April 29, 2022

Employee Retention: 10 Actionable Strategies To Keep The Best Employees

Regardless of the industry, attracting and retaining the right talent is critical to ensuring business performance and success. A study of individual performance from various sectors, including entertainers, athletes, researchers, and politicians, discovered that high performers can be 400% more productive than average ones.

Nonetheless, one of the most serious issues confronting many businesses around the world is the retention of key employees. We now live in a fast-paced world where any job market is as competitive as it has ever been. Job hopping (where an individual holds multiple positions in less than two years), which was once considered a negative trait on resumes, is now fairly common.

This is more pronounced now, as businesses try to recover from the Covid-19 crisis, and are willing to engage in employee poaching (i.e., hiring the current or former employees from a competitor or similar company). This means that your employees have options to explore, other than only working for you. So, if you can't keep your employees engaged, they'll likely leave for other companies that offer better benefits, or even go the self-employed route.

It's no surprise that employee turnover and attrition rates are now higher; a major factor of this has been the anxiety brought on by Covid-19, whether it's the stress of working from home, or the overall turn of the world's economy. There's even a phenomenon known as the 'Great Resignation' or the 'Big Quit', which is prompted by the pandemic as the workforce realises that having a job is not the only way to earn money, nor is it worth the stress of it all.

The U.S Bureau of Labor Statistics recorded 4.25 million people who resigned in January 2022, an increase from the previous January's 3.3 million, with more than 40% of workers actively seeking or planning to seek new employment. A survey of knowledge workers around the world discovered that, on average, more than half of them are looking for a new job within the next year. According to a survey conducted in the United Kingdom and Ireland, 38% intend to quit within the next 6 to 12 months.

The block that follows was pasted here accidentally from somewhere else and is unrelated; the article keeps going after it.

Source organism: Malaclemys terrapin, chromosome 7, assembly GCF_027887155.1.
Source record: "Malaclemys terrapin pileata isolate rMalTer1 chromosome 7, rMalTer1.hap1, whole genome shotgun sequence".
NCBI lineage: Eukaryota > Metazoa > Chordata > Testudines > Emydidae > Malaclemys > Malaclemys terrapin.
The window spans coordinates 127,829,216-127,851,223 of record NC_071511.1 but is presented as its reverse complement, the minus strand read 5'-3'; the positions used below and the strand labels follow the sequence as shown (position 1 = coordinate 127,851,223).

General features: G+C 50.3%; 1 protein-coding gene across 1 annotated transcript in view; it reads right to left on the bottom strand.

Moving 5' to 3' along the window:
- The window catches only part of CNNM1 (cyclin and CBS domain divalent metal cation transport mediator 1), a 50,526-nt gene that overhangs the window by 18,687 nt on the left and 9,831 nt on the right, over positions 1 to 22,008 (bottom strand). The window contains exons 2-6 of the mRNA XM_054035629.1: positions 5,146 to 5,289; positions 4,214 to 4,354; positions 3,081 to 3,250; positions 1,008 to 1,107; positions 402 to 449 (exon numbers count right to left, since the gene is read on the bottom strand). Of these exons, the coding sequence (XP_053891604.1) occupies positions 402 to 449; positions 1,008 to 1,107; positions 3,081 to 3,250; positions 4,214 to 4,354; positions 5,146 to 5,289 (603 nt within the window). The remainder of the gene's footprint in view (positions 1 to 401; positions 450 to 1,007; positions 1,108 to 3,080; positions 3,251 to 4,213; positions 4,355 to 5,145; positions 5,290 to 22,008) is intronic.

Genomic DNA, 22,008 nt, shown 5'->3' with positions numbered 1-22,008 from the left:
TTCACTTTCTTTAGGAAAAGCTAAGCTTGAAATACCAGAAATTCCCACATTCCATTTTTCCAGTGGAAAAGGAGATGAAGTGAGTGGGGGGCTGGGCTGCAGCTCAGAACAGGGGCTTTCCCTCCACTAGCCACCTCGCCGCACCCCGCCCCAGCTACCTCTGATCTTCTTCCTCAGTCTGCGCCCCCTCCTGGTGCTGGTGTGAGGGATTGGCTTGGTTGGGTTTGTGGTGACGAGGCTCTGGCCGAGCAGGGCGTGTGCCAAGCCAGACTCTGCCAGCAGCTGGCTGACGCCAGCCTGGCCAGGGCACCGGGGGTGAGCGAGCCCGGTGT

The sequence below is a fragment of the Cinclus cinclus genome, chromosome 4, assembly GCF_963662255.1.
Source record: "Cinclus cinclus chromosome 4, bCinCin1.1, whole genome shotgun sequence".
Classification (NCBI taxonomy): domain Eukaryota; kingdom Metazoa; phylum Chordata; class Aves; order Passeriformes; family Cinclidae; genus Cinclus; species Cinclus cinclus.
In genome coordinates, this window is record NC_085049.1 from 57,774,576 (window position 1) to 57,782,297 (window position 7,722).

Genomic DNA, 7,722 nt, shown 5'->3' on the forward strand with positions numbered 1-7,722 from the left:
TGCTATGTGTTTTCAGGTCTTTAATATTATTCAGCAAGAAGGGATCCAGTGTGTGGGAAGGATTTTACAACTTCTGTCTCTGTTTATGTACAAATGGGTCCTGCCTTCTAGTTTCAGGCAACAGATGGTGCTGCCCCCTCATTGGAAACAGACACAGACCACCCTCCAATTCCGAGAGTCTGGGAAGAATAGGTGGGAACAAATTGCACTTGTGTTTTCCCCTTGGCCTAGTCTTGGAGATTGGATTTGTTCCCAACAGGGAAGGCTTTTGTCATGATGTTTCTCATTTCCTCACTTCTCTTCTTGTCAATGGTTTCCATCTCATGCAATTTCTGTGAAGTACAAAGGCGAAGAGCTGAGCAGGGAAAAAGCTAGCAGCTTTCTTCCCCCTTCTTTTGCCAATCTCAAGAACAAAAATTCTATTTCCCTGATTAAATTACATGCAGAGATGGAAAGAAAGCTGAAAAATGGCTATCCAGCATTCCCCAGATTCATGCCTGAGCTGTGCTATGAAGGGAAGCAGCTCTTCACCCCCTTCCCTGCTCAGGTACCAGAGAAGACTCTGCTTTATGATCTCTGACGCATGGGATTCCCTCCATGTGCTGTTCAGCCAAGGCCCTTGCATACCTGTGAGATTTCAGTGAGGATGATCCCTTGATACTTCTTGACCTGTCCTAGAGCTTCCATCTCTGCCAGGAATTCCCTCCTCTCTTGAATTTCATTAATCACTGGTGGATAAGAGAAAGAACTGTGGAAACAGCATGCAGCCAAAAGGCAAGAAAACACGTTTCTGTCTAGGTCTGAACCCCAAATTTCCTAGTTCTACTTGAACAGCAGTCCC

Generation-wise, the EY survey found that Baby Boomers or those with more than a 10-year tenure at a company, are more likely to stay, as compared to millennials who are likely to quit by more than twofold! Furthermore, resignation rates are higher among those aged 30 to 45 years old.

What Does All This Mean For Employers?

Employees who are skilled and talented are valuable assets to any organisation. Businesses can maximise productivity, increase profitability, and even save money in the long run by utilising these skills.

Of course, with competition amongst companies to hire the best intensifying in all major industries, finding the right person is no easy task. However, once talented employees are hired, it's equally important to retain them. So, as employers, what can you do to ensure talent retention?

First Off, Understand The Reasons For Employee Turnover

Employees rarely leave a company for no apparent reason. Most of the time, they must be dissatisfied with something, or have discovered a better opportunity. To retain good fits, it's highly imperative to understand the reasons they may leave.

According to a study conducted by Personio and Opinium, toxic cultures and underappreciation are two of the most common reasons employees consider leaving their jobs. Work-life balance and pay freeze or cuts are also some of the main reasons prompting resignations.

Read more: High Employee Turnover: 10 Toxic Workplace Issues That Cause It, And How To Manage Them

This would then come down to how well you connect with your workforce. Some of the things you can do to identify and track employee turnover are as follows:

  • Examine the turnover and retention rates to determine how frequently employees leave.
  • Understand the reasons why employees left, which can be obtained through exit interviews.